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Wedding photographer - advice for photographer?

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#1 Shrubber



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Posted 14 October 2010 - 09:10 PM

Very new here, however I was wondering, what type of things does a bride look for a photographer? For example, do you like arty shots? Shots of nature, more shots of people etc

I'm going to be photographing my friend in January, and even though I've tried to get all the advice I can from other photographers / other photography forums, it'd be nice to know what exactly the bride looks for in photography?

To give you a little bit of background before, I'm a student[compsci] and the bride and groom are also students (Very intellegent couple, who are the nicest people in the world), asked me to take photos at their wedding. One of the problems is I've never photographed a wedding before... and have mainly done potraits for uni assignments (which is not alot). I'll have a couple more trial shoots with them, so that should be good to get an idea of what she wants biggrin.gif.

However my question is: What do you look for in for in a photographer?

What kind of shots do you like (the big division is between the traditional wedding photography to vairly new photojournalism style, with also inclusions of fashion and 'arty' (ie contempory candid shots)).

What soft of things do you like the photographer to take pictures of? (apart from bride, groom and all of the brides clothing details)

When posing the bride, do you prefure happy snaps or more romatic snaps, and how much 'posing' do you want? Should it be all natural or should it be more staged?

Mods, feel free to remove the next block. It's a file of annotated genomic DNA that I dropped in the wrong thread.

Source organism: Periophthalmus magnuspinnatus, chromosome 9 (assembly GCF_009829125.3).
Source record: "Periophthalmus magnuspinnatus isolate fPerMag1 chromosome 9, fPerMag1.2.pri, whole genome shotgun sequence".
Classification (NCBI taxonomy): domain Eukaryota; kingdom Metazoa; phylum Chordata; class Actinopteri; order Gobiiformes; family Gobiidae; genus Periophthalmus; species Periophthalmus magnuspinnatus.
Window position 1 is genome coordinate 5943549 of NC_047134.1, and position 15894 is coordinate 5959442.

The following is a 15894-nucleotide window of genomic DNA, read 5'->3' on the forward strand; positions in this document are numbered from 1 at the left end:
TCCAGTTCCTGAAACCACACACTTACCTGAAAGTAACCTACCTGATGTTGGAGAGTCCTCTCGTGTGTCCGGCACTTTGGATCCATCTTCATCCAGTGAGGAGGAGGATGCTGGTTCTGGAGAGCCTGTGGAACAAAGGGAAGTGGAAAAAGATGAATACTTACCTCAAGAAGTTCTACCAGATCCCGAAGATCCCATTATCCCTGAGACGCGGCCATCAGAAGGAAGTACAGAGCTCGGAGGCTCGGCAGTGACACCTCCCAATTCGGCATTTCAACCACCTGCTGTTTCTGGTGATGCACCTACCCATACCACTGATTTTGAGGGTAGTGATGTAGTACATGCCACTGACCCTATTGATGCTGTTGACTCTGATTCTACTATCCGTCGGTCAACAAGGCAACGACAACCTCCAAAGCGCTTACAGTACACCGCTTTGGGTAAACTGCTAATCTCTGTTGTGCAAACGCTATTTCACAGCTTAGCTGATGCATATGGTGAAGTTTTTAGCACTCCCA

What photos do you like looking back / reflecting on? (like are there any photos that stick out for you?)

How much photoshop do you like? (Generally I'll take everything in raw + jpeg format, and then use lightroom to touch up the lighting if there are any errors), but I know some wedding albums have the 'dreamy effect' (ie overlayed gausian blur)

More of a technical question, but how much quality do you like in your images, by quality I mean lens quality: For example I own a 50mm 1.8 which has reasonable sharpness, however would it be better to spend $70 extra (Bride&Groom) and hire one of canon's sharpest / fastest lenses 50mm @ 1.2F <they don't have the 85mm TT___TT> (lets *alot* more light in), I ask this becaues when I've blown up my photos, anything after A4 looks looks 'alright', but not fantastic (and if using natural light I have to either bring up the ISO *noise* or lower the shutter speed *blur*), or use photoshop *noise*. Do you think if I gave you a slightly noisy/blury image would you think it would ruin the whole image?

Thank you so much! Really appreciate any replies haha

Oh and feel free to give me any more tips that you think are important!

#2 chrisby



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Posted 15 October 2010 - 10:05 PM

You should put those questions to your friend, as every bride will have a different point of view and it really comes down to personal taste.

as far as gear goes, you should be able to cover the range from 16mm to 200mm with at least f2.8.
You don't need a f1.2 lens. And make sure you have a backup of everything, and I mean everything, camera bodies, lenses for every range and speedlights etc.
Carry double the amount of batteries and CF cards that you think you need.